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Interview, Profile piece

Fighting in a man’s sport

Originally published in FUSE Magazine, February 2011

Bianca Elmir Is Fighting in a Man’s Sport. Kickboxing isn’t a sport one often associates with women and 2012 will be the first year women are allowed to compete in it the Olympics. Yet, one Canberran hasn’t been deterred by the male dominance of the game.

Bianca Elmir has been kickboxing for ten years, boxing for two years and was recently crowned the Oceania boxing champion. With this title under her belt, she now has her sights set on London. As she heads into the next phase of her career, Simon Copland had a chat with this rising Canberran star.

What is it about kickboxing that draws you to the sport? 

I think there are many layers to my attraction to boxing. Originally it was about having a channel to put my energy into. My previous kickboxing coach tells a story of how I entered the gym and announced that my soccer coach thinks that I should choose a sport where I am allowed
to hit people!

Since then it has become a lifestyle for me — I’ve made lots of friends at my gym and it’s become my little hub. I now see my training and sport as an art form — it is like other martial arts, a dance where every intricate move put together at the right time can produce something beautiful.

What’s it like being a woman in such a male dominated sport? 

Boxing has been described to me as ‘leather and lace’ — which for me is exciting! I like pushing social norms, so the fact that it’s so “out there” is cool!

However, there are some drawbacks with being in such a small minority. For instance, it’s really hard to find matches in Australia, especially at my weight division. There are a lot of promoters who will hesitate to put you on their shows because they think that it won’t bring the crowds even if it’s in your own town. And as a woman you are less likely to be paid to fight even if you are as good as or better than your male counterparts.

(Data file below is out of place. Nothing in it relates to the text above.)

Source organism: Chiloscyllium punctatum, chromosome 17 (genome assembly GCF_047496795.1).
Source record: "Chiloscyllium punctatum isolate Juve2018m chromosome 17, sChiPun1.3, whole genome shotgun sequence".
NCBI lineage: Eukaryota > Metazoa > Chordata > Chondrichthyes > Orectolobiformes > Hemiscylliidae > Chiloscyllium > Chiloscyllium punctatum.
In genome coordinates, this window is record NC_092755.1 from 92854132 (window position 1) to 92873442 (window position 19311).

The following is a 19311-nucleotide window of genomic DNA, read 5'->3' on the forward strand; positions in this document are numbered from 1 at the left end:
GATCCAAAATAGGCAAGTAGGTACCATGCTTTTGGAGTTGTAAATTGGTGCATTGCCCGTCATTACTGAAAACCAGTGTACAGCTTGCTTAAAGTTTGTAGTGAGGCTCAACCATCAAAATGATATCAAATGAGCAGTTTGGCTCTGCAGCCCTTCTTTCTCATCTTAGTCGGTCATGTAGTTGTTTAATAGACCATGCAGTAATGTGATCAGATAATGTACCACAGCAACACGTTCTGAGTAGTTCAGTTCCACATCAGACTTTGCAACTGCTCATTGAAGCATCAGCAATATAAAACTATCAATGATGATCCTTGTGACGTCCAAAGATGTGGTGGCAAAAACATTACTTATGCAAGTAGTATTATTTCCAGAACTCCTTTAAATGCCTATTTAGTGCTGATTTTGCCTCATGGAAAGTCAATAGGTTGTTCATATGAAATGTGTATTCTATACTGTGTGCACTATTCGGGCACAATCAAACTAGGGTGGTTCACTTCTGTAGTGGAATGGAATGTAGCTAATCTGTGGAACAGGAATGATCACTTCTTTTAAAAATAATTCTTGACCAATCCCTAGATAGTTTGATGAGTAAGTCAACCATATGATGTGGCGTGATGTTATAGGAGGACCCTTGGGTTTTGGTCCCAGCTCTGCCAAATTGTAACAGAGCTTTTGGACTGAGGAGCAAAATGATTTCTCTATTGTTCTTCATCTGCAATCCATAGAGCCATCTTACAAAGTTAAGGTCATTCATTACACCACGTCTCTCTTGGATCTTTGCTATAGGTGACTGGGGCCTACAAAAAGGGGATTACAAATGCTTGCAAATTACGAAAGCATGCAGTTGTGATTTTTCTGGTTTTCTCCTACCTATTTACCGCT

Of course many people still have the attitude the ring is not a place for females. Being the only female in my gym, you have to have thick skin and put up with some pretty awful jokes, but I like that larrikin environment.

You recently became the Oceania champion and are now looking towards the Olympics — what’s it going to take to get you there? 

Winning the Oceania championship was a real turning point in my career. It was my first international competition to be in and win. The fight also proved to me that I had the ability to aim further and I haven’t looked back since.

I think being able to compete in the Olympics is the ultimate. Of course it’s about patriotism but beyond that it is about setting high goals and reaching them. The Olympics is one high goal! This will be the very first time that Women’s boxing will feature in the Olympics too so that also makes it really exciting.

I am really lucky to be living in Canberra because I have found so much support here from the community, including people at my workplace who put up with a lot. In terms of getting support so that I can train properly and look after my body, Crust Pizza have backed me a hundred per cent and I have had really good management from Martin Hodgeson — all these elements, including hard work, I believe will get me to the Olympics.

I hope that I can get a medal for Australia.

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About Simon Copland

Simon Copland is a freelance writer and climate campaigner. In his spare time he plays rugby union and is a David Bowie fanatic. He is a regular columnist for the Sydney Star Observer, blogs at The Moonbat and tweets at @SimonCopland.

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